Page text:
Bil Lepp: South Charleston deer might as well own homes (Opinion)

Do you have deer in your yard? I have deer in my yard. I live in South Charleston, and there are more deer on our street than there are in Tucker County.

The deer in our neighborhood have no idea that they are prey animals. They don’t even know they are wild animals.

Last week, three deer bought a house down the street. My daughter left her cellphone outside. The deer found it, stole her identity, and got a loan from Rocket Mortgage. I wave at the buck each night as I pass his house while I’m walking the dog. He’s generally on the front porch smoking a cigar, knocking back a few and using Rosetta Stone to learn English.

Those deer planted tomatoes in their garden. I snuck into their yard and ate those tomatoes and the deer had the temerity to snort at me.

Turns out, my pal Phil transitioned from deer to human 10 years ago.

“Is this person a deer?” is the real question we need added to the census here in South Charleston.

Something like 36 percent of mammals on Earth are humans, about 60 percent are livestock and only about 4 percent of mammals are wild animals. Bats make up an astounding 25 percent or so of all wild mammals, and the rest of the wild animals on Earth are deer — and they’re all in South Charleston.

Roughly 70 percent of birds are chicken or poultry, the other 30 percent of birds are also deer in South Charleston.

The other night, my buddy Toad Gilky hit a deer on our street. Rear-ended him. Toad threw his car into reverse so he could check the damage and backed into another deer. Both deer had valid driver’s licenses, and Toad’s insurance had to pay for the damage to their cars.

Oh, the little fawns are cute, but this is a serious problem. Deer are supposed to be wild animals. They are supposed to be scared of carnivores, like humans and dogs. They are not supposed to stand on the deck and watch American Ninja Warrior through the window.

The Indiana Division of Fish & Wildlife published findings in their Urban Deer Technical Guide that included mentions of does that have attacked dogs in Bloomington, Indiana, and deer attacks on humans on the campus of Southern Illinois University. The guide states: “Urban deer accustomed to human presence essentially have lost fear of humans and no longer view them as a threat, which increases the probability that a negative human-deer interaction will occur.”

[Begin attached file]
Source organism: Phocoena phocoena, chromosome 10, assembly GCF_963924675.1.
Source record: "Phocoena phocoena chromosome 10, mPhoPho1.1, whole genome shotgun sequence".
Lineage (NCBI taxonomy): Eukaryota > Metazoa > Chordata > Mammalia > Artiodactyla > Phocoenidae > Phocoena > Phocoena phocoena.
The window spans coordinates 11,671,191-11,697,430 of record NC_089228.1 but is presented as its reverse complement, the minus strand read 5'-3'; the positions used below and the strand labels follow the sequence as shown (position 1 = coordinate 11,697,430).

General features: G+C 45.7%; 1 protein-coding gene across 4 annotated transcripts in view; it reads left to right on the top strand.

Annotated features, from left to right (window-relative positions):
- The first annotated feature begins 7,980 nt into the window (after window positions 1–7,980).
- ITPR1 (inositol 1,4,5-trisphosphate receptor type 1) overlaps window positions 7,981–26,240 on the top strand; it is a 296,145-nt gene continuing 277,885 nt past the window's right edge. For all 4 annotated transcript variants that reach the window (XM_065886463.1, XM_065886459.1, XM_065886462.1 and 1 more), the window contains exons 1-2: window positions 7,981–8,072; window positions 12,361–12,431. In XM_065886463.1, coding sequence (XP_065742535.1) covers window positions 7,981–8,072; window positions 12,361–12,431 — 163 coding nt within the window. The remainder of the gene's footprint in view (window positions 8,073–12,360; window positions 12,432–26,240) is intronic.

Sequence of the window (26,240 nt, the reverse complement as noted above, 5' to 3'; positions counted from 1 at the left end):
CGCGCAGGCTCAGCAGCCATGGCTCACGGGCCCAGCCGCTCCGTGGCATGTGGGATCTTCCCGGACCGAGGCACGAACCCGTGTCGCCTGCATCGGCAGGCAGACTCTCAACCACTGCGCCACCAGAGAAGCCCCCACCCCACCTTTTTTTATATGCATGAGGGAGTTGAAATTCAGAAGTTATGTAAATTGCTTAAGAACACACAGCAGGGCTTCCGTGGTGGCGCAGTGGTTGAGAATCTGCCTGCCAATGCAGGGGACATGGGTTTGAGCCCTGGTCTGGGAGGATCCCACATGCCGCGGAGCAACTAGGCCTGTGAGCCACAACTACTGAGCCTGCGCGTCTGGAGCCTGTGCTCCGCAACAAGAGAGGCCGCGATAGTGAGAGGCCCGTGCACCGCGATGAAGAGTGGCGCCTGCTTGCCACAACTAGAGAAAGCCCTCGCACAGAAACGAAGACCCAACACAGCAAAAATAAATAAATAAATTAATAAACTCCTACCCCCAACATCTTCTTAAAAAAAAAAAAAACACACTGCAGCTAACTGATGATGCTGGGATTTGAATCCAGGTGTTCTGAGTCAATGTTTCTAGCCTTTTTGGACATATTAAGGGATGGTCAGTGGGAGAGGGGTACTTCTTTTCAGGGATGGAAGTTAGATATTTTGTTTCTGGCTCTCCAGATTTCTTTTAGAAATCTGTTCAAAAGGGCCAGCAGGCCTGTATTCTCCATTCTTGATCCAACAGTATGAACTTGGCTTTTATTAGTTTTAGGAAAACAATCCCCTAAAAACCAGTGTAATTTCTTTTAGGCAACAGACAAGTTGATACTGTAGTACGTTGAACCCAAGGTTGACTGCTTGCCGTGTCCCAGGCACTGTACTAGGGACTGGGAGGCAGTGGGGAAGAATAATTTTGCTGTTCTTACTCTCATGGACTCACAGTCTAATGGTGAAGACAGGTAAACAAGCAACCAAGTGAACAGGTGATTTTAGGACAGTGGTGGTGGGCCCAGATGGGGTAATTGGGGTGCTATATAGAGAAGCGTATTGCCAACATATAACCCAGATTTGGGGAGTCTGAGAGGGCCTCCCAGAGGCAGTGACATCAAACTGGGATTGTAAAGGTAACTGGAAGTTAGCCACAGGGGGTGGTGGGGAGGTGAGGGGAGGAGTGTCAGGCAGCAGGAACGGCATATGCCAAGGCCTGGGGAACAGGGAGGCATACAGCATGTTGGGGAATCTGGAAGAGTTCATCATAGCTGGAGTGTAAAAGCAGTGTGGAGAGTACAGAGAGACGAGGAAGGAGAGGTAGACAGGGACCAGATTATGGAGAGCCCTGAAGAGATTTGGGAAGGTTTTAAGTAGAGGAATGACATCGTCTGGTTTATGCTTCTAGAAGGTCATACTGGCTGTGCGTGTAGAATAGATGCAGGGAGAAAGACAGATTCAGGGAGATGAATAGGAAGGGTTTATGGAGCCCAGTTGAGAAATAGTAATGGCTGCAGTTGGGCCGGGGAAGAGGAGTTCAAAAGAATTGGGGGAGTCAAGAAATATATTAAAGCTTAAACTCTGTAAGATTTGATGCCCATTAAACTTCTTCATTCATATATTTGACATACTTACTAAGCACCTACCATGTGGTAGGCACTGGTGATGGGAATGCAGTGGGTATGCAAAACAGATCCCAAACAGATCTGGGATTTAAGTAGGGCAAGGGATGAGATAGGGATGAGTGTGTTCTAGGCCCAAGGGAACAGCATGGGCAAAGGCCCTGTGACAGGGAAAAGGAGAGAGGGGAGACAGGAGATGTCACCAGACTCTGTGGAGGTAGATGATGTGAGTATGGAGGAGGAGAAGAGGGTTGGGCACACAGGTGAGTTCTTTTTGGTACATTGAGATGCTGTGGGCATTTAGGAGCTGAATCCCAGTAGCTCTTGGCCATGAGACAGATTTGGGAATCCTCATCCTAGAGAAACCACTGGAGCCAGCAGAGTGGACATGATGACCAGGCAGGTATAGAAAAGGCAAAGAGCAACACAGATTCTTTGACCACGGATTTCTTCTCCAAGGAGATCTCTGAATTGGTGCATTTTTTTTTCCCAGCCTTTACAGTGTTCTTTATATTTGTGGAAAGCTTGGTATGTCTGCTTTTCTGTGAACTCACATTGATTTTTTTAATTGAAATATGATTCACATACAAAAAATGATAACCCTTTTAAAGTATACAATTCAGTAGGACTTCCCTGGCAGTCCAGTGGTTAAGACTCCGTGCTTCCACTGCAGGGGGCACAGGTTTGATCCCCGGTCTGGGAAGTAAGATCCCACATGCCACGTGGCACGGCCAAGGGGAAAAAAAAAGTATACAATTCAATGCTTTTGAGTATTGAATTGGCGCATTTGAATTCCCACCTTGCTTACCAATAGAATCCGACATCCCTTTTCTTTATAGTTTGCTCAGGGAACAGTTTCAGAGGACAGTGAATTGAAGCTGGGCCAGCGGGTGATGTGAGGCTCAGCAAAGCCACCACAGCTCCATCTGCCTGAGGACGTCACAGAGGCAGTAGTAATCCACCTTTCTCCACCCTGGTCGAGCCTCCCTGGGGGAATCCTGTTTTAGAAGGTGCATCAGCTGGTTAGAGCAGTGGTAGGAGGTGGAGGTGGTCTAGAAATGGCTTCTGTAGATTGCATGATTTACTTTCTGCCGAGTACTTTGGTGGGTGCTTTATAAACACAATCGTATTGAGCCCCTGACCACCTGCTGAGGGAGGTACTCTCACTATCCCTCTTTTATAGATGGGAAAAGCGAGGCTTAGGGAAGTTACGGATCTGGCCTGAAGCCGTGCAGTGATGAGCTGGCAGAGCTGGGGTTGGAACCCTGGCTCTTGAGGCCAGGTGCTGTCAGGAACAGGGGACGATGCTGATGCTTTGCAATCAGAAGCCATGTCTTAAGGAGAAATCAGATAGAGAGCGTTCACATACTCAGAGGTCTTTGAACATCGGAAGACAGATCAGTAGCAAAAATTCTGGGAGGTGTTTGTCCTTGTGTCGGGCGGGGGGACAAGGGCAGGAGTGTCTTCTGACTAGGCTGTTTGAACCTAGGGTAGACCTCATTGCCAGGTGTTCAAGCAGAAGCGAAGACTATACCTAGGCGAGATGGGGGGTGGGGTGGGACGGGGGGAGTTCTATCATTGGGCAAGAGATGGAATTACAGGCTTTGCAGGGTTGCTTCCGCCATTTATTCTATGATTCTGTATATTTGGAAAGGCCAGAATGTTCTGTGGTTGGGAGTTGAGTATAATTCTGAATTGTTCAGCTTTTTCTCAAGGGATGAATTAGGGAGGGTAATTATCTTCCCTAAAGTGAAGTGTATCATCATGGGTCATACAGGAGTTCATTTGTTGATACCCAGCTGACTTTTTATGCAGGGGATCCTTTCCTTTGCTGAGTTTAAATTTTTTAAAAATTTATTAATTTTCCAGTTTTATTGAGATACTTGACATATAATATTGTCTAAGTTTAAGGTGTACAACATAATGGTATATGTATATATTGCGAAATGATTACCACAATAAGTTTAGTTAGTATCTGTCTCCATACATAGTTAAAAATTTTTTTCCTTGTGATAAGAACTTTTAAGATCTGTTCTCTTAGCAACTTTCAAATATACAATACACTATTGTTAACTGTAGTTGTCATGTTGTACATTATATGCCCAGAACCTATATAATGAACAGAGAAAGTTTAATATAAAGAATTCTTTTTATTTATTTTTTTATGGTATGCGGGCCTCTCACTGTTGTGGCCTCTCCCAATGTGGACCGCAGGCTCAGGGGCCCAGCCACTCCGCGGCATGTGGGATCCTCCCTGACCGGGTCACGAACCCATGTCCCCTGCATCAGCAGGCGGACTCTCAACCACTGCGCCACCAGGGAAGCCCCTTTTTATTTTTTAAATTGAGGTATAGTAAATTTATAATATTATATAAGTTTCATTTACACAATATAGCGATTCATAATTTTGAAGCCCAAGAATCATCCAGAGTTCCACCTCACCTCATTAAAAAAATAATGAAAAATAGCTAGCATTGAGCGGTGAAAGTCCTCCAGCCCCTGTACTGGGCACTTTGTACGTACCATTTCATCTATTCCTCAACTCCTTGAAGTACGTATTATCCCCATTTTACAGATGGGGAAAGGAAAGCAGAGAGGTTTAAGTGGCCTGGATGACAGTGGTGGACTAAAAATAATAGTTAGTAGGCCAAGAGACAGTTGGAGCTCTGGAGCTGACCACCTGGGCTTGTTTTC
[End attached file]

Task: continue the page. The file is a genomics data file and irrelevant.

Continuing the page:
I’m going to be very embarrassed if I get beat up by a deer.

The ticks that carry Lyme disease prefer deer as their hosts.

Deer can eat 5-10 pounds of forage a day. In this case, ‘forage’ means everything you bought at Lowe’s in May.

Deer congregate in areas where there is food, then they clear-cut the food source. Deer can eat so much brush that certain songbirds have to leave the area because they have been deprived of their habitat.

Once the deer have eaten everything, including the dog food and bird seed you leave out, then there is an over-population of deer and nothing left to eat. So the deer starve to death or get hit by cars crossing the street to find greener pastures.

Chronic Wasting Disease causes drastic weight loss and neurological problems in deer. It looks miserable and is fatal. According to the Center for Disease Control and Prevention, CWD is “likely spread between animals through body fluids like feces, saliva, blood, or urine, either through direct contact or indirectly through environmental contamination of soil, food or water. Once introduced into an area ... the CWD protein is contagious within deer ... populations and can spread quickly. Experts believe CWD prions can remain in the environment for a long time, so other animals can contract CWD from the environment even after an infected deer ... has died.”

CWD is in West Virginia. The more deer you have in your backyard, the better the chance of you getting Lyme disease and them contracting CWD.

The city of South Charleston needs a broader urban deer hunt.

Nobody wants crazy Uncle Kevin roaming the streets with a rifle, but we could use bows. Yes, compound bows are super dangerous. The arrow leaves the bow at like 800,000 miles per hour and the broadhead would likely embed in your car door. A stray arrow could easily kill a human being, so we don’t want everybody out in the yard launching arrows.

However, there are enough bow hunters in West Virginia to conquer Medieval France. Can’t we figure out a way to safely deploy a few of these folks around South Charleston neighborhoods and curb what is becoming a crisis of deer overpopulation in urban and suburban areas?

Bil Lepp, of South Charleston,

is a professional story teller and

a Gazette-Mail contributing columnist.

Funerals for Wednesday, January 22, 2020

Adkins, Kenneth - 11 a.m., Evans Funeral Home Chapel, Chapmanville.

Carney, Herman - 11 a.m., Poca United Methodist Church, Poca.

Chrislip, David - 11 a.m., Elk Funeral Home, Charleston.

Coon, Iverson - 2 p.m., Pleasant Grove Church, Reedy.

Fisher, Delmer - 1 p.m., Long and Fisher Funeral Home, Sissonville.

Frame, Joe - 2 p.m., Elk Hills Memorial Park, Big Chimney.

Gibson, Floyd - 1 p.m., Stevens & Grass Funeral Home. Malden.

Harmon-Ray, Barbara - 11 a.m., Handley Funeral Home, Danville.

Kennedy, Eva - 11 a.m., Christ Church United Methodist, Charleston.

Patton, Loretta - 1 p.m., Good Shepherd Mortuary, South Charleston.

Peters, Bobby - 2 p.m., Handley Funeral Home, Danville.

Phillips, William - 3 p.m., Hafer Funeral Home, Elkview.

Ritchie, Juanita - 8 p.m., Roush Funeral Home, Ravenswood.

Scott, Jimmie - 11 a.m., Tyler Mountain Memory Gardens, Cross Lanes.

Taylor, Kenneth - 1 p.m., Waters Funeral Chapel, Summersville.

Tribble, Harvey - 1 p.m., Raynes Funeral Home, Buffalo.

Williamson, Grayson - 11 a.m., Anderson Funeral Home, New Haven.